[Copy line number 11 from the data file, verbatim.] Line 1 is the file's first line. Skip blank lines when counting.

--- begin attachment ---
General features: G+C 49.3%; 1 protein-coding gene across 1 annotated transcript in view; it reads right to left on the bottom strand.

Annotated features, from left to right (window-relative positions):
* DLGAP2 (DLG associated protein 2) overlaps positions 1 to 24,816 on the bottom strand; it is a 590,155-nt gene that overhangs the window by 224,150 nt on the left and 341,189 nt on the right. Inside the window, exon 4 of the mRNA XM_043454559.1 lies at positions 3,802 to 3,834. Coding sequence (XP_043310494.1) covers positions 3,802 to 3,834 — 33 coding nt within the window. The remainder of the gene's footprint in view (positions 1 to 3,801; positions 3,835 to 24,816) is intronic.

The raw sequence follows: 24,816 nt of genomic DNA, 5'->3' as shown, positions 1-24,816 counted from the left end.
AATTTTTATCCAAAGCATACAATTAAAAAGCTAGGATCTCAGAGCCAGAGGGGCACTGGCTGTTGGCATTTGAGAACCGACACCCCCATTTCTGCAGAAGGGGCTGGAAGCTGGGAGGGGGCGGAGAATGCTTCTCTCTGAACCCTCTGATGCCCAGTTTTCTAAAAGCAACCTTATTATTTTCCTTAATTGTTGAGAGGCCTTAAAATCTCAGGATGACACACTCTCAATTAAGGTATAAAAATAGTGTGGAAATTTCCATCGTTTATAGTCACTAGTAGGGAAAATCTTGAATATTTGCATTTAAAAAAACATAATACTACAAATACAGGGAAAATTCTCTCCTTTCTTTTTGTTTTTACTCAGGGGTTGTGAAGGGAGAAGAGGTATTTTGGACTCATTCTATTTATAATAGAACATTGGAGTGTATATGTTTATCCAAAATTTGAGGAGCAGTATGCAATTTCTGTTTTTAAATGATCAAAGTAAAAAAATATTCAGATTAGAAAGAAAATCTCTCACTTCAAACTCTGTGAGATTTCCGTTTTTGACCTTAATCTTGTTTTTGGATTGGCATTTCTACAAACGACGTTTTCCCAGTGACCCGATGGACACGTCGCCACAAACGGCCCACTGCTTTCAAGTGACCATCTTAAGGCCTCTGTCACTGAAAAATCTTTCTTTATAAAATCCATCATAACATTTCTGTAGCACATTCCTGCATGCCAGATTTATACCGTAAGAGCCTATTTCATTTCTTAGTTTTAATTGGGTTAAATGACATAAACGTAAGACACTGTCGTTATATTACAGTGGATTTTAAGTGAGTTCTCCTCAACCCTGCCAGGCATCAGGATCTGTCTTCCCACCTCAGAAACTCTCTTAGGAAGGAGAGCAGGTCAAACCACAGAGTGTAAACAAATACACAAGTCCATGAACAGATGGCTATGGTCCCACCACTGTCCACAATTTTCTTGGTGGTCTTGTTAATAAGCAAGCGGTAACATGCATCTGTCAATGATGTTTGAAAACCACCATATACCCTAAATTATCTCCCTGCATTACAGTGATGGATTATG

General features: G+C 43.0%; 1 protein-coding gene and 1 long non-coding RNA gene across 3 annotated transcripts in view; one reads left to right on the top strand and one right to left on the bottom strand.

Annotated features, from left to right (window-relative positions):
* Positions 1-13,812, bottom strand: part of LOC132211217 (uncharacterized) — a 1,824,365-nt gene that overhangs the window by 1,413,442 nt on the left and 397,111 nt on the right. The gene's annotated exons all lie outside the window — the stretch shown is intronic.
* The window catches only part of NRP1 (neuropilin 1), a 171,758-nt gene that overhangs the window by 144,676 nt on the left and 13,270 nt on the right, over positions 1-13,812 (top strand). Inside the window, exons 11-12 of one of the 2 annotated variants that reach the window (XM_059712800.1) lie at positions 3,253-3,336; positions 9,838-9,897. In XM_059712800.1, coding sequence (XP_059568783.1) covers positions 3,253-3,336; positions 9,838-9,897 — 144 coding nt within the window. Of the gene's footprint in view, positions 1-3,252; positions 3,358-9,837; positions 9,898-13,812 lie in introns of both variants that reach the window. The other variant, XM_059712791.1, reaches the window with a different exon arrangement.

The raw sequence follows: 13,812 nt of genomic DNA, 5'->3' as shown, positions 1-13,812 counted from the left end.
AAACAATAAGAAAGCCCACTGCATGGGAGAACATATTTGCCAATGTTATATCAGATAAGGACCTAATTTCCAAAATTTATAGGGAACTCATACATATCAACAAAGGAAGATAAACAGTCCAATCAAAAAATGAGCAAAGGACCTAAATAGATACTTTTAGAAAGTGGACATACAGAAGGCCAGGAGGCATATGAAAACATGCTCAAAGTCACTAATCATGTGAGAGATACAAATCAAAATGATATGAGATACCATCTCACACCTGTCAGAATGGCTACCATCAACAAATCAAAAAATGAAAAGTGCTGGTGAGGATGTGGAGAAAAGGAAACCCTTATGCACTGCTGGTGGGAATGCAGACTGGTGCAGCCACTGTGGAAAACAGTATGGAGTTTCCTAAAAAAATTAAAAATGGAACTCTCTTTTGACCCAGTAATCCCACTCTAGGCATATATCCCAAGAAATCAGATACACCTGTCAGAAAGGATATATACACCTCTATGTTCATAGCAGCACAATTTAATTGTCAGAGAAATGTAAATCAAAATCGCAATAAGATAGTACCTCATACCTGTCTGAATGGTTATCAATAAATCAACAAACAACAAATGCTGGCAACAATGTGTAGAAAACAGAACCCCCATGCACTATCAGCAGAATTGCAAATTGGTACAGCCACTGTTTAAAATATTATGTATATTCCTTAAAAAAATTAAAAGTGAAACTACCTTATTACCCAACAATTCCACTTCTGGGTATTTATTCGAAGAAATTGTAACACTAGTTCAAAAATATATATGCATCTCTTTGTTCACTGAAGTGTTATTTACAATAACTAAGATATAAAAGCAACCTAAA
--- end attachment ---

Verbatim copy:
AAACAATAAGAAAGCCCACTGCATGGGAGAACATATTTGCCAATGTTATATCAGATAAGGACCTAATTTCCAAAATTTATAGGGAACTCATACATATCAACAAAGGAAGATAAACAGTCCAATCAAAAAATGAGCAAAGGACCTAAATAGATACTTTTAGAAAGTGGACATACAGAAGGCCAGGAGGCATATGAAAACATGCTCAAAGTCACTAATCATGTGAGAGATACAAATCAAAATGATATGAGATACCATCTCACACCTGTCAGAATGGCTACCATCAACAAATCAAAAAATGAAAAGTGCTGGTGAGGATGTGGAGAAAAGGAAACCCTTATGCACTGCTGGTGGGAATGCAGACTGGTGCAGCCACTGTGGAAAACAGTATGGAGTTTCCTAAAAAAATTAAAAATGGAACTCTCTTTTGACCCAGTAATCCCACTCTAGGCATATATCCCAAGAAATCAGATACACCTGTCAGAAAGGATATATACACCTCTATGTTCATAGCAGCACAATTTAATTGTCAGAGAAATGTAAATCAAAATCGCAATAAGATAGTACCTCATACCTGTCTGAATGGTTATCAATAAATCAACAAACAACAAATGCTGGCAACAATGTGTAGAAAACAGAACCCCCATGCACTATCAGCAGAATTGCAAATTGGTACAGCCACTGTTTAAAATATTATGTATATTCCTTAAAAAAATTAAAAGTGAAACTACCTTATTACCCAACAATTCCACTTCTGGGTATTTATTCGAAGAAATTGTAACACTAGTTCAAAAATATATATGCATCTCTTTGTTCACTGAAGTGTTATTTACAATAACTAAGATATAAAAGCAACCTAAA